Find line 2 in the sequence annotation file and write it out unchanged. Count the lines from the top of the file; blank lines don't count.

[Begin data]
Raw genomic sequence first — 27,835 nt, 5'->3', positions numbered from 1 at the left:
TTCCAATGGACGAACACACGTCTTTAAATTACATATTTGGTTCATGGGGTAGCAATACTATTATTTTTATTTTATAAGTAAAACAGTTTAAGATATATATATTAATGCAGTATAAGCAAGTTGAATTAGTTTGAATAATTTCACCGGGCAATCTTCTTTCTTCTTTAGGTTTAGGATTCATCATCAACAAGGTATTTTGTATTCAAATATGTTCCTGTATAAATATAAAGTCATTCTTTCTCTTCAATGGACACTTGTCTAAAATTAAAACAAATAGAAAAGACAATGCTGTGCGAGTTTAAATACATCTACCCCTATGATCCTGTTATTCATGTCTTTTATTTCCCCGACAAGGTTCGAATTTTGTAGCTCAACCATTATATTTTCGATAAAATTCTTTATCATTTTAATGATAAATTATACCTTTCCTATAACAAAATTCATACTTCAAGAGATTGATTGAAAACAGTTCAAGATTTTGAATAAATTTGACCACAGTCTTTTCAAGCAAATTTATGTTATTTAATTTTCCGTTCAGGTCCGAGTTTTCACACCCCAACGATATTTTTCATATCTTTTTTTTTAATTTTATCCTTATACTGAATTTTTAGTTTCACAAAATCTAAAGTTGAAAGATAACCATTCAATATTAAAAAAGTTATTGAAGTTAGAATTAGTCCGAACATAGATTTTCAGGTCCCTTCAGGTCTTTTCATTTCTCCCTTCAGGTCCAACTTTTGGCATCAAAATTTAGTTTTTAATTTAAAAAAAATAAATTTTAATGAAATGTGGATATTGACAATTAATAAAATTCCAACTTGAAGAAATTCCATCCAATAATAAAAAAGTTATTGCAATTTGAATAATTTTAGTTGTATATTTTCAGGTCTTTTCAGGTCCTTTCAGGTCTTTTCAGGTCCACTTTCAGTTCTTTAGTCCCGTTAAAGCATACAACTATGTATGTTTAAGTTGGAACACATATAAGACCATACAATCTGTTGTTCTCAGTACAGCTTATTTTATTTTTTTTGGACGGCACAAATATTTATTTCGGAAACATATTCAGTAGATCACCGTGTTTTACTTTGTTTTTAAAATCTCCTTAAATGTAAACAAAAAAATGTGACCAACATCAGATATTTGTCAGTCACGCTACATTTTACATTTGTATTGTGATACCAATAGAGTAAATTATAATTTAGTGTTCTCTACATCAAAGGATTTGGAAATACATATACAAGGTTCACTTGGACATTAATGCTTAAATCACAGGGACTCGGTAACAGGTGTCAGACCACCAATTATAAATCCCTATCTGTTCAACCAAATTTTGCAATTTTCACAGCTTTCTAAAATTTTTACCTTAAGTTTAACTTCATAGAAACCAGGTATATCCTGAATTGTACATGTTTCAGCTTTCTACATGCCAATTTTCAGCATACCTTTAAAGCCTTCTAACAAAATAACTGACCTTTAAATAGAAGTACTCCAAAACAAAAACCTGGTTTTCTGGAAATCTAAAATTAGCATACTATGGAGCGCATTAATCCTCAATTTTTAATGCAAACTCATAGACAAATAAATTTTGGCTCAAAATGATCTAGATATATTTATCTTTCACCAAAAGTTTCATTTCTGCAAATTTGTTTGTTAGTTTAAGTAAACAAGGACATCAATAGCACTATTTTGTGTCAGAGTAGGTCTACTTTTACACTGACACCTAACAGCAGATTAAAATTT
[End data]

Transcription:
TTCCAATGGACGAACACACGTCTTTAAATTACATATTTGGTTCATGGGGTAGCAATACTATTATTTTTATTTTATAAGTAAAACAGTTTAAGATATATATATTAATGCAGTATAAGCAAGTTGAATTAGTTTGAATAATTTCACCGGGCAATCTTCTTTCTTCTTTAGGTTTAGGATTCATCATCAACAAGGTATTTTGTATTCAAATATGTTCCTGTATAAATATAAAGTCATTCTTTCTCTTCAATGGACACTTGTCTAAAATTAAAACAAATAGAAAAGACAATGCTGTGCGAGTTTAAATACATCTACCCCTATGATCCTGTTATTCATGTCTTTTATTTCCCCGACAAGGTTCGAATTTTGTAGCTCAACCATTATATTTTCGATAAAATTCTTTATCATTTTAATGATAAATTATACCTTTCCTATAACAAAATTCATACTTCAAGAGATTGATTGAAAACAGTTCAAGATTTTGAATAAATTTGACCACAGTCTTTTCAAGCAAATTTATGTTATTTAATTTTCCGTTCAGGTCCGAGTTTTCACACCCCAACGATATTTTTCATATCTTTTTTTTTAATTTTATCCTTATACTGAATTTTTAGTTTCACAAAATCTAAAGTTGAAAGATAACCATTCAATATTAAAAAAGTTATTGAAGTTAGAATTAGTCCGAACATAGATTTTCAGGTCCCTTCAGGTCTTTTCATTTCTCCCTTCAGGTCCAACTTTTGGCATCAAAATTTAGTTTTTAATTTAAAAAAAATAAATTTTAATGAAATGTGGATATTGACAATTAATAAAATTCCAACTTGAAGAAATTCCATCCAATAATAAAAAAGTTATTGCAATTTGAATAATTTTAGTTGTATATTTTCAGGTCTTTTCAGGTCCTTTCAGGTCTTTTCAGGTCCACTTTCAGTTCTTTAGTCCCGTTAAAGCATACAACTATGTATGTTTAAGTTGGAACACATATAAGACCATACAATCTGTTGTTCTCAGTACAGCTTATTTTATTTTTTTTGGACGGCACAAATATTTATTTCGGAAACATATTCAGTAGATCACCGTGTTTTACTTTGTTTTTAAAATCTCCTTAAATGTAAACAAAAAAATGTGACCAACATCAGATATTTGTCAGTCACGCTACATTTTACATTTGTATTGTGATACCAATAGAGTAAATTATAATTTAGTGTTCTCTACATCAAAGGATTTGGAAATACATATACAAGGTTCACTTGGACATTAATGCTTAAATCACAGGGACTCGGTAACAGGTGTCAGACCACCAATTATAAATCCCTATCTGTTCAACCAAATTTTGCAATTTTCACAGCTTTCTAAAATTTTTACCTTAAGTTTAACTTCATAGAAACCAGGTATATCCTGAATTGTACATGTTTCAGCTTTCTACATGCCAATTTTCAGCATACCTTTAAAGCCTTCTAACAAAATAACTGACCTTTAAATAGAAGTACTCCAAAACAAAAACCTGGTTTTCTGGAAATCTAAAATTAGCATACTATGGAGCGCATTAATCCTCAATTTTTAATGCAAACTCATAGACAAATAAATTTTGGCTCAAAATGATCTAGATATATTTATCTTTCACCAAAAGTTTCATTTCTGCAAATTTGTTTGTTAGTTTAAGTAAACAAGGACATCAATAGCACTATTTTGTGTCAGAGTAGGTCTACTTTTACACTGACACCTAACAGCAGATTAAAATTT